3/5/08

Wanna Get High?

Reading David Hurwitz is like doing crack. You know it’s bad for you, yet you still read it. And it doesn’t matter what it takes to get it as long as you get it. Then, as you rot from the inside and shrivel up like a sack of shit on the floor of your mother’s basement all sweaty, emaciated and anemic, you cry while you piss yourself, begging God to alleviate your pain. But your silent screams go unheard and you try to commit suicide. At least that’s what the police say, but you know it was really just a pitiful plea for attention. And, and you don’t know who has been watching your three-year old girl for the last month and a half. Or is it two months? Who knows? You sold your watch for crack. It was only a Seiko, but, still, it helped to make sense of this cruel, cruel world.

The review is about a John Biggs disc, from 2004 (By the way ClassicsToday.com, it would be helpful to have, you know, dates of the recordings and reviews, you know, somewhere on your site. Thanks.). Here’s some info about Biggs.

And now... Here’s some crack for you! Because I know you need it.

What makes this music so interesting (to me anyway), aside from its innate charm and melodic appeal,

Before I give you your fix, may I remind you of ClassicsToday.com’s review philosophy? Good.

...the ultimate purpose of ClassicsToday.com is to enable you to find the music and recordings that suit your personal taste.

Let me start over. (emphases mine)

What makes this music so interesting (to me anyway), aside from its innate charm and melodic appeal, is the fact that such works were still being composed at a time when utter darkness reigned,

With as much disinterested sarcasm as I can muster: What, pray tell, could you possibly mean by the reigning darkness? I have no clue. I am a musical peon. Mr. Hurwitz, sir, please tell me. Pretty please with sugar-coated crack rocks on top.

What makes this music so interesting (to me anyway), aside from its innate charm and melodic appeal, is the fact that such works were still being composed at a time when utter darkness reigned, musically speaking, in a world ruled by the academic serialists...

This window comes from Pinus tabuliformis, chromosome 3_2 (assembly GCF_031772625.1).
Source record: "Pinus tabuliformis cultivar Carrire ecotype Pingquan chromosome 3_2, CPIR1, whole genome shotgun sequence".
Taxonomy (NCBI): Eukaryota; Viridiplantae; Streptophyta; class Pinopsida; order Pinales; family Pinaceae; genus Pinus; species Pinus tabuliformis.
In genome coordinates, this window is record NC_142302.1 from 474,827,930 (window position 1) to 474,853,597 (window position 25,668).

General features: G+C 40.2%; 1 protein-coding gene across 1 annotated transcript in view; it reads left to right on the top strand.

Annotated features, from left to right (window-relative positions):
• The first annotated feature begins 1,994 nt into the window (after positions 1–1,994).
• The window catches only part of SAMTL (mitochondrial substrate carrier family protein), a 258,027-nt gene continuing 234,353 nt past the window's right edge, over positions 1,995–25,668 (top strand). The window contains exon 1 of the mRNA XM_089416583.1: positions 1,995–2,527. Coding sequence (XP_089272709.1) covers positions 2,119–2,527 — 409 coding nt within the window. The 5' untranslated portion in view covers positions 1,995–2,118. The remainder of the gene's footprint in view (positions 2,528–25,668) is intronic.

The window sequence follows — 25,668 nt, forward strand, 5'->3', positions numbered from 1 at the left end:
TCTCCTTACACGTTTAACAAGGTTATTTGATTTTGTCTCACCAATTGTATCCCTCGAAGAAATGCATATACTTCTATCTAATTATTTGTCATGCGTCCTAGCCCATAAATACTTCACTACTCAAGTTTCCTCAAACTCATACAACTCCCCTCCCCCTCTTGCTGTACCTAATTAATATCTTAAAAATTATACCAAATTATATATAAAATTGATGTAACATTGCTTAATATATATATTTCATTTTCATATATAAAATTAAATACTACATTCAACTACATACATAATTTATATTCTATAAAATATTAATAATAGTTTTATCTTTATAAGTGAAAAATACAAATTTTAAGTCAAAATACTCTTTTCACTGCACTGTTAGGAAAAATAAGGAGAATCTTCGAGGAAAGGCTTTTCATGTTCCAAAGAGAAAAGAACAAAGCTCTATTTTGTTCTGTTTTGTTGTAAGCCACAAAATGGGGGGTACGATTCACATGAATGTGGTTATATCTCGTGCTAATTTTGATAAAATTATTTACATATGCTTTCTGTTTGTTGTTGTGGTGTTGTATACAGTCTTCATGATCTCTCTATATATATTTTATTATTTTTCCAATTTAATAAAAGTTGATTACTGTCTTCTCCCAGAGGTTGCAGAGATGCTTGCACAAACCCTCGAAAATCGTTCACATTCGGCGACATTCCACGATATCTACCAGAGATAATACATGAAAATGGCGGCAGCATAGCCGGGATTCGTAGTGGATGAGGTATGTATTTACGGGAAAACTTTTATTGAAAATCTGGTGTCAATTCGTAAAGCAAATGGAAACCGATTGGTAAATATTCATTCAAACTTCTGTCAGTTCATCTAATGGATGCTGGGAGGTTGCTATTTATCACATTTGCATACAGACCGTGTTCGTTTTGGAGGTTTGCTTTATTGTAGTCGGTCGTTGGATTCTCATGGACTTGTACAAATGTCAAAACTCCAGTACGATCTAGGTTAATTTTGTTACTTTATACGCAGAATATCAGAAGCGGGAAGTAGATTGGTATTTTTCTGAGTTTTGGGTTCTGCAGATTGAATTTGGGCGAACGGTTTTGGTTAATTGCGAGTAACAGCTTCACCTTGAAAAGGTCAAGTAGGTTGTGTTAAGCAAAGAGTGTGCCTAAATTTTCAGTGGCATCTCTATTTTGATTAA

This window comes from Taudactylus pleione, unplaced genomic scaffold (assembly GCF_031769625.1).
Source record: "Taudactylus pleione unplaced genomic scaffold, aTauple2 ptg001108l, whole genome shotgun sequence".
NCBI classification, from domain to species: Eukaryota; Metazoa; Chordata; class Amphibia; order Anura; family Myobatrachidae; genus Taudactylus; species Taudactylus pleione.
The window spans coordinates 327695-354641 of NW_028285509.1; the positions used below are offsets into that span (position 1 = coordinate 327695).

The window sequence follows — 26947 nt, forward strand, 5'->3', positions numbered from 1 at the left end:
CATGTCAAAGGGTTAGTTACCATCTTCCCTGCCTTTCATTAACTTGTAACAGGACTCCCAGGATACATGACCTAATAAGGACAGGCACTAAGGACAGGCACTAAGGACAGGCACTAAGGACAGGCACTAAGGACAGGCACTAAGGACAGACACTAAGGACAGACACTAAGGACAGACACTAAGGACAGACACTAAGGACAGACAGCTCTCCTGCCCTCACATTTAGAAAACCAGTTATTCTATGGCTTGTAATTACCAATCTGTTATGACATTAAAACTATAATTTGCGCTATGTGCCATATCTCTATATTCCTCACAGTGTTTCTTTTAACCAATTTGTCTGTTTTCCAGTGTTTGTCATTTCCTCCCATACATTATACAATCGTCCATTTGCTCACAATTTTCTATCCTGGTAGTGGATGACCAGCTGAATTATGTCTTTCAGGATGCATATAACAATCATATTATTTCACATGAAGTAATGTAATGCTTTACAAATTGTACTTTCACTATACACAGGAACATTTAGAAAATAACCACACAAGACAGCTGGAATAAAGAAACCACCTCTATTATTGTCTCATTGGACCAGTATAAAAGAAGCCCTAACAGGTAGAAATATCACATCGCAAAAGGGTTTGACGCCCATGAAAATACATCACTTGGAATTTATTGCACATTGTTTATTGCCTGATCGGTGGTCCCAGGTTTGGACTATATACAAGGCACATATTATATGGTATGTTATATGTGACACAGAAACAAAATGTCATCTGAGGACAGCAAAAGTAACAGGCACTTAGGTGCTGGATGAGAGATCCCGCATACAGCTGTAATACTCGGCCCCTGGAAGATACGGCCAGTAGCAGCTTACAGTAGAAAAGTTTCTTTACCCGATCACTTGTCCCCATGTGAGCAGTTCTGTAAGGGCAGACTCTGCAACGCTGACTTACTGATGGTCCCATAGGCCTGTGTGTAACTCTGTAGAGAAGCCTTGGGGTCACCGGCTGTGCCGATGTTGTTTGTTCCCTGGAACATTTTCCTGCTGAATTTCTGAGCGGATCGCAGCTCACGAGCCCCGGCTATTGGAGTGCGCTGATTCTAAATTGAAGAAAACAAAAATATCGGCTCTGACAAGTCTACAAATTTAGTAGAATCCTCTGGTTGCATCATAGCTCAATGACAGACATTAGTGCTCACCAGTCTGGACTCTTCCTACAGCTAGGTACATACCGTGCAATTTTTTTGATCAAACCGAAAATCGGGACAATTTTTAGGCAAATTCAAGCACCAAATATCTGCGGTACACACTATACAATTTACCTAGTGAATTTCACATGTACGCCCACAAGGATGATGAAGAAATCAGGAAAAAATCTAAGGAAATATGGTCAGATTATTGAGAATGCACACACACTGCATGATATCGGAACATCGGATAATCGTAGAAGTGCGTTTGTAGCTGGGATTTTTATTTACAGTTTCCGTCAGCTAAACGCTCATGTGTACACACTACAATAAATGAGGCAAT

He’s so proud of himself, even though he has absolutely no idea about what he’s talking. This is just... awesome, in a crack whore sort of way. You know exactly what I’m talking about. You need your fix so bad that you realize the easiest way to make the kind of money you need is to sell handjobs for five dollars a tug, which is just enough for one puny little rock. After it’s over, a pungent wave of shame makes you feel nauseous. So you just close your eyes and tell yourself it never really happened and things seem to be a little better. But, the next day, you do it all over again.

What gets me extra-super giddy is Hurwitz’s last clause.

What makes this music so interesting (to me anyway), aside from its innate charm and melodic appeal, is the fact that such works were still being composed at a time when utter darkness reigned, musically speaking, in a world ruled by the academic serialists who had almost exclusive access to major orchestras, grants, and subsidies.

The great thing about this is... well, let me just make a short list of those totally awesome tonal guys who also had great success, i.e. many performances by major orchestras, all kinds of awards like the Pulitzer Prize, and loads of money (relatively speaking, of course), around the same time, say 1940-80.

In no particular order: Malcolm Arnold, Leonard Bernstein, Marc Bliztstein, Aaron Copland, Samuel Barber, William Schuman, Alan Hovhaness, Gian Carlo Menotti, Benjamin Britten, Vincent Persichetti, Alberto Ginastera, Astor Piazzolla, William Perry, Arvo Part, Terry Riley, Philip Glass, William Bolcom, John Harbison, John Tavener, John Rutter, John Adams, Andrew Lloyd Weber, David Diamond, Manuel de Falla, Irving Fine, Dmitri Shostakovich, Carl Vine, Howard Hanson, Leo Sowerby, Walter Piston, Virgil Thompson, Norman Dello Joio, Darius Milhaud, continue ad infinitum.

I purposefully left off of this list those guys and gals who wrote in a more explicitly “atonal” way, like Goerge Crumb. So if you want to get picky, I could list many more who had little to do with serialism, but who were also successful.

I just wanted to show, rather superficially, how dear David, like Bernard Holland, just can’t abstain from hating music that he hates, in publicly accessible printed word form, with little or no substantiated proof in support of his claims. Not that his opinion is meaningless, it’s just that in a review about a recording of one guy’s tonal music (remember CT’s philosophy), why is it necessary to admonish serialism? It isn’t called for, because it simply doesn't have anything to do with John Biggs. It’s like me trying to sell you crack by slapping Tina in the face.

What’ll David "I'm a nefarious drug" Hurwitz say next?

I have no clue. But you want to know, don’t you?

Enjoy your fix and I’ll get you a fat nickel rock soon.
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3 comments:

Sator Arepo said...

Wow. Good stuff, can I have some more please?

AnthonyS said...

Fuck, I read his article. Does that mean my trailer will blow up?

Murderface said...

What, no "crystal meth" tag?

Mmmm.....white man's crack....*gurgle*